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Section: New Results

Microscopic derivation of moving interfaces problems

In [15], M. Simon and her coauthors derive the porous medium equation from an interacting particle system which belongs to the family of kinetically constrained lattice gases. It was already proved in the literature that the macroscopic density profile is governed by the porous medium equation for initial densities uniformly bounded away from 0 and 1. Here we consider the more general case where the density can take those extreme values. The solutions display a richer behavior, like moving interfaces, finite speed of propagation and breaking of regularity. Since standard techniques cannot be straightforwardly applied, we present a way to generalize the relative entropy method, by involving approximations of solutions to the hydrodynamic equation, instead of exact solutions.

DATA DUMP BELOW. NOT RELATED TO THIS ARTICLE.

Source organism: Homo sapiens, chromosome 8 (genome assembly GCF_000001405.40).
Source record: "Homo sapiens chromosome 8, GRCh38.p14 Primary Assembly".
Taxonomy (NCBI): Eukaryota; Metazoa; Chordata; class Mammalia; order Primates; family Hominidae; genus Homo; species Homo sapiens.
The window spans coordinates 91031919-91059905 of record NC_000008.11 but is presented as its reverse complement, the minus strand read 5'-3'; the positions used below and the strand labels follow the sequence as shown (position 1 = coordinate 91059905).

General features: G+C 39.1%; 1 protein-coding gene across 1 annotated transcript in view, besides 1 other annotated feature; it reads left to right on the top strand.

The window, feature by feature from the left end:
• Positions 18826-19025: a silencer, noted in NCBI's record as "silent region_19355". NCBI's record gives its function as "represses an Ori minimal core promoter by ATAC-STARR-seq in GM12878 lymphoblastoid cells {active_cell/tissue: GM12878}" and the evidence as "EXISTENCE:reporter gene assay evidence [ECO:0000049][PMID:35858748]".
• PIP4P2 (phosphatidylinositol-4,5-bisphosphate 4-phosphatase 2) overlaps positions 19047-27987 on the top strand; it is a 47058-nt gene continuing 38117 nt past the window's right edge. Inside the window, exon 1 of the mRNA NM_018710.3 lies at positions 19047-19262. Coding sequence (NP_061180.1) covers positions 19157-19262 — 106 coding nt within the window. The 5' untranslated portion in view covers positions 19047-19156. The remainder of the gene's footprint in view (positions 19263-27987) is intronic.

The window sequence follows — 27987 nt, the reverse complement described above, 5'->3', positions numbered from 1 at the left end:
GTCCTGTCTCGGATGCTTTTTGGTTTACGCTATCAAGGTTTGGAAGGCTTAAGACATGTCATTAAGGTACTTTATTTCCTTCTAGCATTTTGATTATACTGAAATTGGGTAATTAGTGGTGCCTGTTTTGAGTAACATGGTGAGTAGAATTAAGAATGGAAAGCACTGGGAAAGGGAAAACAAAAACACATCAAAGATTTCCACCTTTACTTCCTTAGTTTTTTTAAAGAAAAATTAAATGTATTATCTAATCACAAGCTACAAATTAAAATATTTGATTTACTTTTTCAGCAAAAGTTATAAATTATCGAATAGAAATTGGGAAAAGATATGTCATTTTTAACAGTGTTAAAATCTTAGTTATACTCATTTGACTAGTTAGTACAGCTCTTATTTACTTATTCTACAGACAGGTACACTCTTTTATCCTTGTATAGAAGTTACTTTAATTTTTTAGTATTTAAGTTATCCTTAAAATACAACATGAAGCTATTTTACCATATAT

In [16], M. Simon and her coauthors study the hydrodynamic limit for a similar one-dimensional exclusion process but with an even more restricting dynamical constraint: this process with degenerate jump rates admits transient states, which it eventually leaves to reach an ergodic component if the initial macroscopic density is larger than a critical value, or one of its absorbing states otherwise. They show that, for initial profiles smooth enough and uniformly larger than the critical density, the macroscopic density profile evolves under the diffusive time scaling according to a fast diffusion equation. The first step in the proof is to show that the system typically reaches an ergodic component in subdiffusive time.

These two macroscopic behaviors belong to the class of moving interfaces problems, which are particularly hard to derive from the microscopic point of view.